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Mental Health and Violent Crime

Within the last few weeks alone, three people in our viewing area have taken their own lives after murdering or attempting to murder other people.

On October 19th, a man reportedly attempted to shoot others and wrecked his car into a home in Richland Township before turning the gun on himself in Portage.

Miles away in Everett on October 24th, two children were shot inside of a home before the shooter killed himself.

In another incident in Everett on November 8th, a man shot and killed his mother and set fire to her home before taking his own life.

It’s been a string of separate incidents with the same pattern: someone appears to enter a rage, tries to kill other people, causes destruction, and ultimately kills themselves.

So, why is this happening?

“We’ve see an increase in serious violence, including homicides specifically, over the past few years.”

We asked Jack Rozel a Psychiatrist and the Medical Director of Crisis Services at UPMC Western Psychiatric Hospital for some insight on the trend.

He is also an Associate Professor of Psychiatry and an Adjunct Professor of Law at the University of Pittsburgh.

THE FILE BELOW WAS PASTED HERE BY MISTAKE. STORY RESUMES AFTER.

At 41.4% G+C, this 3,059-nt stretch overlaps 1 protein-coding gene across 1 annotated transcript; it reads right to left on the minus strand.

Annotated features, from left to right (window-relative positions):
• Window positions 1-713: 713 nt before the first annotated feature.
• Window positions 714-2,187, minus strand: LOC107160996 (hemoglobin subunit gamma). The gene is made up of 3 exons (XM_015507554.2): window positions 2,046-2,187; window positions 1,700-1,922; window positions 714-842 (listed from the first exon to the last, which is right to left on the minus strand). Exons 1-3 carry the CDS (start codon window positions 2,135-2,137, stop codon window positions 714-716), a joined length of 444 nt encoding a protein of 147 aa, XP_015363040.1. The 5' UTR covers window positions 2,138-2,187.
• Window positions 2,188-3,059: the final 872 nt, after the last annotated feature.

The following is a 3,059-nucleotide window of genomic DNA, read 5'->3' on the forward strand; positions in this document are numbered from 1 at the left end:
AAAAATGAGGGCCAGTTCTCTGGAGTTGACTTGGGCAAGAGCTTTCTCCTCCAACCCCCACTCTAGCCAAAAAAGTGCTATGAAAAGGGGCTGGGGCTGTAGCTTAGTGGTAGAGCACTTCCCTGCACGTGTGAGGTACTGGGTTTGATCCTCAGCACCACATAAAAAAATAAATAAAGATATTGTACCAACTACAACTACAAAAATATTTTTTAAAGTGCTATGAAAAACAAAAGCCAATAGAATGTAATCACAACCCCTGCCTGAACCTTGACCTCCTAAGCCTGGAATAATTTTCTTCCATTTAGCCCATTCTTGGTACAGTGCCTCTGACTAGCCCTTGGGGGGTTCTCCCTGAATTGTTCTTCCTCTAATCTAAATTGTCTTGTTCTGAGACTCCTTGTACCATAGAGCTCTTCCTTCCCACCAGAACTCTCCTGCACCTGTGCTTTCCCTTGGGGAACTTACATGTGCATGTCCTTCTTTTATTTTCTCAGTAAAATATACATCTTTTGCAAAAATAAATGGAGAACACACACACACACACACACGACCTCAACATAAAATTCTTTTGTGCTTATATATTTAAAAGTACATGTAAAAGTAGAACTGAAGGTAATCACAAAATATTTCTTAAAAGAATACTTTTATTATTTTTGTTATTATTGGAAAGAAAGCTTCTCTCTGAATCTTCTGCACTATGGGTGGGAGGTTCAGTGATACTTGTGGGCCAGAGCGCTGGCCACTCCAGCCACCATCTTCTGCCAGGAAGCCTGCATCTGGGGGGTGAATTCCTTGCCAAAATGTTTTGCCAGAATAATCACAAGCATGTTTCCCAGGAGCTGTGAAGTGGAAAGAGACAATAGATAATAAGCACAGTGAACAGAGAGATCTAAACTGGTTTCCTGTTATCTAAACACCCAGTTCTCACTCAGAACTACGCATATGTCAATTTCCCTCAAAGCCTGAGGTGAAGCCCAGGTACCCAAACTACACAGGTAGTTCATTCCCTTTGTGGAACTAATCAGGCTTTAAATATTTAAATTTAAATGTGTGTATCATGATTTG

According to his research, Rozel says the causes of these violent incidents aren’t usually due to mental illness.

“One of the myths out there is that violence is due to people with mental illness. The reality is, the vast majority of violence has nothing to do with psychiatric illness, or people living with psychiatric illness,”

In many cases, he says it’s stressors like employment and finances that are more likely to send someone over the edge.

So what happens if you can see the warning signs in somebody, or if you’re having these feelings yourself?

Rozel says to get the resources you need especially a listening ear whether that be from a loved one of professional help.

“When in doubt, be human. Listen, be present, be compassionate, be empathetic, let them tell their story. A lot of times, just the act of listening with respect is a profoundly powerful tool to help people through crisis,”

The National Suicide Prevention Crisis Lifeline can help someone going through this and their families by simply calling 988.

“One of the things we know from working in this field for a while, is that we can actually be really good at prevention without needing to be really good at prediction, often by adding in resources, supports, social connection, looking at some of the basic stressors that all of us have been dealing with over the past few years,”

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